A strategy for making innovative new sunscreens that can block UV radiation but whose molecules are too big to penetrate skin, coral or algae, has been developed by researchers in China. Animal tests have demonstrated that this polymeric UV filter is more effective than existing sunscreens at preventing sunburn in mice. In contrast, the more common organic UV filters in sunscreens have lower molecular weights and can disrupt marine environments.

‘This is an initial exploration of a new strategy to design bio-friendly and coral-friendly polymeric UV filters,’ explained Lei Tao, a chemist at Tsinghua University who is the study’s senior author. He expressed hope that this research can help spawn a new generation of sunscreens.

The inspiration for this work was a trip that Tao took to the Great Barrier Reef in 2010, where he was impressed by the beautiful coral and then came to learn that sunscreen is one of the causes of coral bleaching. Tao became interested in creating a coral-friendly sunscreen, and his team began tackling this goal by generating different ring-shaped molecules with similar structures to avobenzone, an existing UV filter. Next, they exploited another chemical reaction to link these ring-shaped molecules together in different combinations through free radical polymerisation.


Source: © 2023 Yuan Zeng et al

Chemical structures of the three new polymer UV filters, as well as oxybenzone and avobenzone, which are harmful to coral. Of the three new filters P(3) proved better than conventional sunscreen ingredients at blocking UV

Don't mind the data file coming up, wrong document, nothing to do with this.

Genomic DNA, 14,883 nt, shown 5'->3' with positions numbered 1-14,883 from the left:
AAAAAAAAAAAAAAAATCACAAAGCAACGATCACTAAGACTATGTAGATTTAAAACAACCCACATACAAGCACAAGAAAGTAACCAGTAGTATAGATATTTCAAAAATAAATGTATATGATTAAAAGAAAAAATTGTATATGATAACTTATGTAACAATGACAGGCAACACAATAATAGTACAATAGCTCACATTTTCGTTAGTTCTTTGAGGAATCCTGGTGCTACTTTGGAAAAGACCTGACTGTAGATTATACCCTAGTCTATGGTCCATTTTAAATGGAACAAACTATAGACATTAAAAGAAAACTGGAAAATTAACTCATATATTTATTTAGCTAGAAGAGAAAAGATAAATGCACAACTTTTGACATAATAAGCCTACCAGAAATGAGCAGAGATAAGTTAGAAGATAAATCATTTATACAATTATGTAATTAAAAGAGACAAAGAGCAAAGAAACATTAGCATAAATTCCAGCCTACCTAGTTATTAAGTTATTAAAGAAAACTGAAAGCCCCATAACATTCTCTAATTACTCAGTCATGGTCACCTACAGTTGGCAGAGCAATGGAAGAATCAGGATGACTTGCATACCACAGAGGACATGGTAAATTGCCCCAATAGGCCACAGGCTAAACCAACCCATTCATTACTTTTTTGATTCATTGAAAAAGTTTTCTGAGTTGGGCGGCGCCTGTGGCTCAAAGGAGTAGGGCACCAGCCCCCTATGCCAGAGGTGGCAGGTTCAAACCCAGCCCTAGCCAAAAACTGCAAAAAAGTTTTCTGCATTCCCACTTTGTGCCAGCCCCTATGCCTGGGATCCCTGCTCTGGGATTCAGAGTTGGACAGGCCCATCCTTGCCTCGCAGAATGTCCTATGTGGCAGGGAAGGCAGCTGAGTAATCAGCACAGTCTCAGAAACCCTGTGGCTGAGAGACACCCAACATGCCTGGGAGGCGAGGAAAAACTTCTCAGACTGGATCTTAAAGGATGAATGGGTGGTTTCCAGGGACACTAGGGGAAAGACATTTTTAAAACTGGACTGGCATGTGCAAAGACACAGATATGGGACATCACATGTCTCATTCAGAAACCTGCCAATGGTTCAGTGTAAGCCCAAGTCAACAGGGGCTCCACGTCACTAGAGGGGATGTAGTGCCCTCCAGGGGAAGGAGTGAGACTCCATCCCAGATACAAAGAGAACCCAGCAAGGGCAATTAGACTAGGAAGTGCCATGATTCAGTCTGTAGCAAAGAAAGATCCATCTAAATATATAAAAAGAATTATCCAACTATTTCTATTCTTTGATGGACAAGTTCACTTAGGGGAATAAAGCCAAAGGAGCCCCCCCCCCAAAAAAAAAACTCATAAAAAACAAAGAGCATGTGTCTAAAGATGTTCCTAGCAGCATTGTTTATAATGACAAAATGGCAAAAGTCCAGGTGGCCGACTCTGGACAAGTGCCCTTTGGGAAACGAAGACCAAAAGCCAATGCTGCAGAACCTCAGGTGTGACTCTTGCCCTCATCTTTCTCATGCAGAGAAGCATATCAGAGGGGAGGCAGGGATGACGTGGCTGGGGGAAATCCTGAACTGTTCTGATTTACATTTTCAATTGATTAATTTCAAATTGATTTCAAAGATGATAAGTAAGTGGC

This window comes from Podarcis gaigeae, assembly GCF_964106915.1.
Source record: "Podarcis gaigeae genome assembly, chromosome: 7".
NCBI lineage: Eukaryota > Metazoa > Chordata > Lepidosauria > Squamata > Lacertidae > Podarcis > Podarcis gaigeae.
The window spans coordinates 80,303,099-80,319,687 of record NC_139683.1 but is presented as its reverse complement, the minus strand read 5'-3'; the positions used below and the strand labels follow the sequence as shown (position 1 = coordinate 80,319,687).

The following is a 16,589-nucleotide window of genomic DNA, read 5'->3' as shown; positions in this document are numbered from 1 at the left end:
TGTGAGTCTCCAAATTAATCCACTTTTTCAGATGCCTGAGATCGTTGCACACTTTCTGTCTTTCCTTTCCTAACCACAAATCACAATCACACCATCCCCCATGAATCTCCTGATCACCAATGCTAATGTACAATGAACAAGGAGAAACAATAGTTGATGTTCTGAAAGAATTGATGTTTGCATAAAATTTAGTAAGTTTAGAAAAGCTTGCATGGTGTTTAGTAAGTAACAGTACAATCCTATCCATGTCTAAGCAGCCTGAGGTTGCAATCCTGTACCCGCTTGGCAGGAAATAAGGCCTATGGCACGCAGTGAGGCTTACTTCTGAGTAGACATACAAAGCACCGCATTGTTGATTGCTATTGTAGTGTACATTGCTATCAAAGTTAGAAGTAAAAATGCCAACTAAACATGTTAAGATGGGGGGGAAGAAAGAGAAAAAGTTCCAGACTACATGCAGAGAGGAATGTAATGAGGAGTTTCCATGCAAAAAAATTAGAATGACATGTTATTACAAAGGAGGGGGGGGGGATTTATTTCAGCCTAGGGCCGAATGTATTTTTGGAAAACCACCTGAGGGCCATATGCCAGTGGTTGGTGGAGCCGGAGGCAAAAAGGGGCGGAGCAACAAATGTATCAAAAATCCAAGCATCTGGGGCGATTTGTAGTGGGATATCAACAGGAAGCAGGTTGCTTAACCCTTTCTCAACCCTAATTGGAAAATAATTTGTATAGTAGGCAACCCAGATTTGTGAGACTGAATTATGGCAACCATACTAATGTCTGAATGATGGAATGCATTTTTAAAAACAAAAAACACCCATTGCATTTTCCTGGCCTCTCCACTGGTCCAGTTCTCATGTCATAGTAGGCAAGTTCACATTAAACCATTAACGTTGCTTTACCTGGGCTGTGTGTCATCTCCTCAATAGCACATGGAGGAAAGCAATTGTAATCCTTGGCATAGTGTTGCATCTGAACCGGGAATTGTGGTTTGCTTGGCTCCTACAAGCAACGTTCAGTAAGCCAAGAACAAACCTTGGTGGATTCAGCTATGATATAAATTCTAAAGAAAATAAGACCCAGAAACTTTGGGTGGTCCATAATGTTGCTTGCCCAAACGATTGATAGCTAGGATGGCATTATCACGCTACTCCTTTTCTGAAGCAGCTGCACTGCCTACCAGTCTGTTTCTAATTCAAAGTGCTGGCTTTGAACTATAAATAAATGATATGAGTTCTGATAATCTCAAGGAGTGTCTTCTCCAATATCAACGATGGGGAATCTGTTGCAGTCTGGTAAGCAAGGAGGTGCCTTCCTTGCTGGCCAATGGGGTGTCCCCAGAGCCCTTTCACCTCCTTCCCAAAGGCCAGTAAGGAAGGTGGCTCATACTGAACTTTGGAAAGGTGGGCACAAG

The researchers created several potentially promising candidates and the polymer UV filter that they ultimately zeroed in on proved to be significantly superior to oxybenzone, avobenzone and two commercial sunscreens. Mice treated with it neither absorbed the water-soluble polymer through their skin, nor suffered any inflammation. In addition, unlike currently available chemical sunscreens, it appeared to be safe to coral and algae. Their prototype did not affect Chlorella algae or two common types of coral, Acropora and Palythoa, which bleached and died within six and 20 days of exposure to oxybenzone, respectively.

The authors acknowledge, however, that the structure of their UV filter’s chemical backbone means that it is not biodegradable. But Tao says that they could combine this compound they’ve developed with others to create an environmentally-friendly and biodegradable UV filter. Meanwhile, the researchers plan to work with companies to test their UV filter to see whether it can be used in sunscreens.